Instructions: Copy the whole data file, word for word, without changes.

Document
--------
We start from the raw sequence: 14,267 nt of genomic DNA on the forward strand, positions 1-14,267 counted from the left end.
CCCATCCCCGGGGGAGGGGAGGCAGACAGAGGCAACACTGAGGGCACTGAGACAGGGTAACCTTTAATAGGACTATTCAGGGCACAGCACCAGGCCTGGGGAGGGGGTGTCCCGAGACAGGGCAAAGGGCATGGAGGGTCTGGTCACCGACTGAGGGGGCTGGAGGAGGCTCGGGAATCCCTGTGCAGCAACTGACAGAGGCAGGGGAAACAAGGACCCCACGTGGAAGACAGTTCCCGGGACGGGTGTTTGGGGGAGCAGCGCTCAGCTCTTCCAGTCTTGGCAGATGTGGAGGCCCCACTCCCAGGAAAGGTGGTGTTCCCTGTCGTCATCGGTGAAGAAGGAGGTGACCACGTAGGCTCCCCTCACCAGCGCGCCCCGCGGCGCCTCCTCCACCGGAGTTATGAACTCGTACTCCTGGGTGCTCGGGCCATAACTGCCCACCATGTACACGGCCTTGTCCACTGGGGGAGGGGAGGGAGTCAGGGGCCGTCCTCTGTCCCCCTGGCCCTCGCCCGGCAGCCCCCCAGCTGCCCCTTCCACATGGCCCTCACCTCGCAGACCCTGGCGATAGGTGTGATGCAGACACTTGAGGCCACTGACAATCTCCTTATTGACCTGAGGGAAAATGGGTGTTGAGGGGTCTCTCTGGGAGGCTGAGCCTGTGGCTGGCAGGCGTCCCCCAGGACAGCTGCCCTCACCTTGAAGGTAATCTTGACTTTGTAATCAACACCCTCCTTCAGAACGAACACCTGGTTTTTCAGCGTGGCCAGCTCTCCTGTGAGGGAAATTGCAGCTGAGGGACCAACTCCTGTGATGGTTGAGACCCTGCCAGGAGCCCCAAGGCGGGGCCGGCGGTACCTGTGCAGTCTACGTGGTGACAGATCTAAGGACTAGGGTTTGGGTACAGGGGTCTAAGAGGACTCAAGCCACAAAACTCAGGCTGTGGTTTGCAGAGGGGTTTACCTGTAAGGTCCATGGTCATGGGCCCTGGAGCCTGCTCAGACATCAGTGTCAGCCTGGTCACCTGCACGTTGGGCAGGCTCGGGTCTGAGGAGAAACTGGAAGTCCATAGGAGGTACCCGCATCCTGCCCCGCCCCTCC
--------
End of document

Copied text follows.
We start from the raw sequence: 14,267 nt of genomic DNA on the forward strand, positions 1-14,267 counted from the left end.
CCCATCCCCGGGGGAGGGGAGGCAGACAGAGGCAACACTGAGGGCACTGAGACAGGGTAACCTTTAATAGGACTATTCAGGGCACAGCACCAGGCCTGGGGAGGGGGTGTCCCGAGACAGGGCAAAGGGCATGGAGGGTCTGGTCACCGACTGAGGGGGCTGGAGGAGGCTCGGGAATCCCTGTGCAGCAACTGACAGAGGCAGGGGAAACAAGGACCCCACGTGGAAGACAGTTCCCGGGACGGGTGTTTGGGGGAGCAGCGCTCAGCTCTTCCAGTCTTGGCAGATGTGGAGGCCCCACTCCCAGGAAAGGTGGTGTTCCCTGTCGTCATCGGTGAAGAAGGAGGTGACCACGTAGGCTCCCCTCACCAGCGCGCCCCGCGGCGCCTCCTCCACCGGAGTTATGAACTCGTACTCCTGGGTGCTCGGGCCATAACTGCCCACCATGTACACGGCCTTGTCCACTGGGGGAGGGGAGGGAGTCAGGGGCCGTCCTCTGTCCCCCTGGCCCTCGCCCGGCAGCCCCCCAGCTGCCCCTTCCACATGGCCCTCACCTCGCAGACCCTGGCGATAGGTGTGATGCAGACACTTGAGGCCACTGACAATCTCCTTATTGACCTGAGGGAAAATGGGTGTTGAGGGGTCTCTCTGGGAGGCTGAGCCTGTGGCTGGCAGGCGTCCCCCAGGACAGCTGCCCTCACCTTGAAGGTAATCTTGACTTTGTAATCAACACCCTCCTTCAGAACGAACACCTGGTTTTTCAGCGTGGCCAGCTCTCCTGTGAGGGAAATTGCAGCTGAGGGACCAACTCCTGTGATGGTTGAGACCCTGCCAGGAGCCCCAAGGCGGGGCCGGCGGTACCTGTGCAGTCTACGTGGTGACAGATCTAAGGACTAGGGTTTGGGTACAGGGGTCTAAGAGGACTCAAGCCACAAAACTCAGGCTGTGGTTTGCAGAGGGGTTTACCTGTAAGGTCCATGGTCATGGGCCCTGGAGCCTGCTCAGACATCAGTGTCAGCCTGGTCACCTGCACGTTGGGCAGGCTCGGGTCTGAGGAGAAACTGGAAGTCCATAGGAGGTACCCGCATCCTGCCCCGCCCCTCC